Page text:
The Library of Congress has some pretty amazing stuff.  I rarely find what I came for but I always find something pretty spectacular.  This house (click to enlarge) is quite a piece of woodworking.  Shingle siding all glass door, sturdy balcony, beautiful windows, under storage, and what I think is a pull out pan box on the back.  The O’Donnell’s were certainly traveling in style.

The amount of joinery that went into the door and windows is probably more than found in most houses today.

W.M. O’Donnell & family of Detroit in bungalow auto, 2/1/26

The amount of joinery that went into the door and windows is probably more than is found in most houses today.  I really like the old basement windows used as storage access underneath.  As usual, I could find no interior photos but I suspect it was well appointed.

Original files can be found: http://www.loc.gov/pictures/item/npc2008007978/and http://www.loc.gov/pictures/item/npc2008007936/

If this isn’t inspiring, I don’t know what is.

Oh, and nearby photo caught my eye in the Library:

Mlle. Rae with garter flask, 1/26/26.

Mlle. Rae with garter flask, 1/26/26.

I’ve never known a woman with a garter flask before…

Hamlet, A Tale of the Road Less Traveled

A mid-40s couple restores a tiny canned-ham trailer, leaves their mundane careers, and takes off on a journey across the continent.  Sounds pretty good to me.

When it comes to making enough money to get by, the two have a unique system.

“In our ideal setting,” Hutchison explains, “is four months of working somewhere, [or] four months of volunteering somewhere, and then four months of traveling.”

The little trailer has a Facebook link.  See more images and the restoration by clicking the photo above.

The little trailer has it’s own Facebook link. See more images and the restoration by clicking on the photo above.

FROM THE VERMONT PUBLIC RADIO ARTICLE:

“Many people spend most of their day in an office, and I was really, really tired of that and being tied to e-mail and my calendar.” Galiardi explains.

“We both had challenging careers,” she says. “The challenges were becoming, ‘How much more can I fit in?’ Rather than [fitting in] what I really want to be doing.”

Now the couple uses the trailer as a home base, spending much of their time outdoors: kayaking, biking and hiking.

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Dinette area.

On fitting the few things they own into a tiny space:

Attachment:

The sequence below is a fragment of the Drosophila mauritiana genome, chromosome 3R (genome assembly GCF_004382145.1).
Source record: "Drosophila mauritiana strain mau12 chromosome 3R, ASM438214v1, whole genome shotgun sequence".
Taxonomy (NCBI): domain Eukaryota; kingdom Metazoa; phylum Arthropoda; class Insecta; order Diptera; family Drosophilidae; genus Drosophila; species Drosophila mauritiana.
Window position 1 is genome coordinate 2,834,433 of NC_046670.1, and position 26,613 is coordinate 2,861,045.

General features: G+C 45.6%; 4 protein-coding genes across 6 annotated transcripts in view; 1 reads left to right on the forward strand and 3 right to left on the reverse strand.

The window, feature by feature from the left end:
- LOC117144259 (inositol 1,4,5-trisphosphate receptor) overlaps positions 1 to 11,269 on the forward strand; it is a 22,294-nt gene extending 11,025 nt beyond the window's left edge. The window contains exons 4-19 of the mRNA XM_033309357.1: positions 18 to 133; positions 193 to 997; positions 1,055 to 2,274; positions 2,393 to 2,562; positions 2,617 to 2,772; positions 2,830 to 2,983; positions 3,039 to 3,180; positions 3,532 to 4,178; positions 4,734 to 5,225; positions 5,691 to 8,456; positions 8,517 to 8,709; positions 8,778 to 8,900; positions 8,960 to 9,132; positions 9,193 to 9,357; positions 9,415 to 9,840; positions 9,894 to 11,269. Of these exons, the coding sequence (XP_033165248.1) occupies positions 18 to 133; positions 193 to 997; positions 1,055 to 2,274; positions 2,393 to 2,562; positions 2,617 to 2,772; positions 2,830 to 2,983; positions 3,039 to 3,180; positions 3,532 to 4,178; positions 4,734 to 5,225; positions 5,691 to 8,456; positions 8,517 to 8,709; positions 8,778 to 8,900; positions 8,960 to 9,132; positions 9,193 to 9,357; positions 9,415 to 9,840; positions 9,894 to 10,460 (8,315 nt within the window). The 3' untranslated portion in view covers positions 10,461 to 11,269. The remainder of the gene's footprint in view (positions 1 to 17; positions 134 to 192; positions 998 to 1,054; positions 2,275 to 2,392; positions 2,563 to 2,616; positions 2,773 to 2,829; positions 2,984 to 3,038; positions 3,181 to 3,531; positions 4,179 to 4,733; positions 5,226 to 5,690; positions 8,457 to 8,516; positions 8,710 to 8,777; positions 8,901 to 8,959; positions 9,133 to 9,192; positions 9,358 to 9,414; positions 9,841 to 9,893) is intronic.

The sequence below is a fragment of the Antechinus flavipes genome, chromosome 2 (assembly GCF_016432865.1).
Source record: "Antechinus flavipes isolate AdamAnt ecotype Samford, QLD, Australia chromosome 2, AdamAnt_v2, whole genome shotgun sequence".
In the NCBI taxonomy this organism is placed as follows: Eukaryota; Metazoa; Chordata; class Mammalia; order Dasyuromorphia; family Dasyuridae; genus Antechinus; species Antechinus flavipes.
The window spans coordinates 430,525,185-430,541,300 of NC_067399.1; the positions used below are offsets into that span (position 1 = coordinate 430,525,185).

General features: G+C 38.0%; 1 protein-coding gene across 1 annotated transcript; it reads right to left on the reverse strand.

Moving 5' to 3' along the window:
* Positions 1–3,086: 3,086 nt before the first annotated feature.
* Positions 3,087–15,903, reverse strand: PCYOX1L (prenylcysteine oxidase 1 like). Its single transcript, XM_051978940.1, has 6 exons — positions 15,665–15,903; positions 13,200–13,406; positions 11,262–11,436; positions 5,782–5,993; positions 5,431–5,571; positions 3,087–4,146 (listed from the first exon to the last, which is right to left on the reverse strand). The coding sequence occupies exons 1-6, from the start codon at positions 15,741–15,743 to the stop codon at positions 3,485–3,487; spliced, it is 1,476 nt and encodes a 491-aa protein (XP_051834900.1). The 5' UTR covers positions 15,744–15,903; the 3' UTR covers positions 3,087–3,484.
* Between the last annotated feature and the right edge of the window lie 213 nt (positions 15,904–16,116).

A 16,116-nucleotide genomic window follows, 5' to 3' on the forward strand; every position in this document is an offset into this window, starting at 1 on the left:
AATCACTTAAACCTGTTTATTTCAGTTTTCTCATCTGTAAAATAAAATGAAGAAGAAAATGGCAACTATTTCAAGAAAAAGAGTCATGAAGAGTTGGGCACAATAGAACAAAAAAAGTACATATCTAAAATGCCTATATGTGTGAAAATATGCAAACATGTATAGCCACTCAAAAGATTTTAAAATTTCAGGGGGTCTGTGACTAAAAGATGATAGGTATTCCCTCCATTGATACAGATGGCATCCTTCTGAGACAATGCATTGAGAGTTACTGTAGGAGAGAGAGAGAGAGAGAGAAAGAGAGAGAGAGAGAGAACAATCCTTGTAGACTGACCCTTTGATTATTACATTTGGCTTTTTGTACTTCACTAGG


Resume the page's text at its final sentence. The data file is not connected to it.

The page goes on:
“It’s a lot like a sailboat. In that, everything has to have its place,” says Hutchison. “When you go look for that thing, it’s there. And then it goes back there when it’s done.”

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If you are interested in learning more they have been keeping a blog of their adventures over the past few years.  You can read more by clicking here: Tales from a Mid-Lifeventure.

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Home sweet home.

A few more Vardos (sort of) from Around the Web

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I’m always keeping an eye out on the web for interesting living vehicles, rolling homes, and related Traveller – Modern Nomad stuff.  The right key words and a little luck on historic image sites land a lot of photos, but often with little real information about the vehicle in question.  As I was rummaging through my old image files over the weekend I decided to start throwing some of the images up here; for inspiration and ideas if nothing else.  Where possible, I’ve linked to the source where I found it.

carnieconversion

This is an interesting conversion for a Carnival or Circus worker. Wood burning stove, mollycroft, and transom windows. I like it.

earlycaravan

I’ve posted this innovative little beast on Facebook.

I like this early fifth-wheel design for several reasons, not the least of which is the hitch.  This is the earliest image I have of a “slide-out” expandable space.  I suspect they actually fold up but they already deal with increasing space while keeping the traveling width narrow.  The final feature is the dogtrot effect created by the opposing doors.  I think this caravan was built with summer travel in mind.

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Recycled “canned-ham” caravan.

Interesting propulsion.  Looks like post-apocalyptic servitude?

Interesting propulsion. Looks like post-apocalyptic servitude?

Atkisson's Wagon.

Atkisson’s Wagon.

The above wagon aesthetic has a Persian feel to the decorations.  From the pillows right down to the slippers.  Click the photo for an article about this wagon.

Found over at the Voice of the Monkey.

Found over at the Voice of the Monkey.  An eclectic image blog.

Okay, I just posted this cool little goat wagon as I would have loved this as a kid.  Who wouldn’t?  There is a clear attention to detail on this one down to the wheel spokes and fine paint work.  Apparently there is some tie to Kansas City.   Maybe a carriage maker’s model?

And finally, the best part of all… exploring a 1914 Dunton Waggon, Part 1 with historian John Pokkett.  You can find the next parts on Youtube if they don’t auto-follow.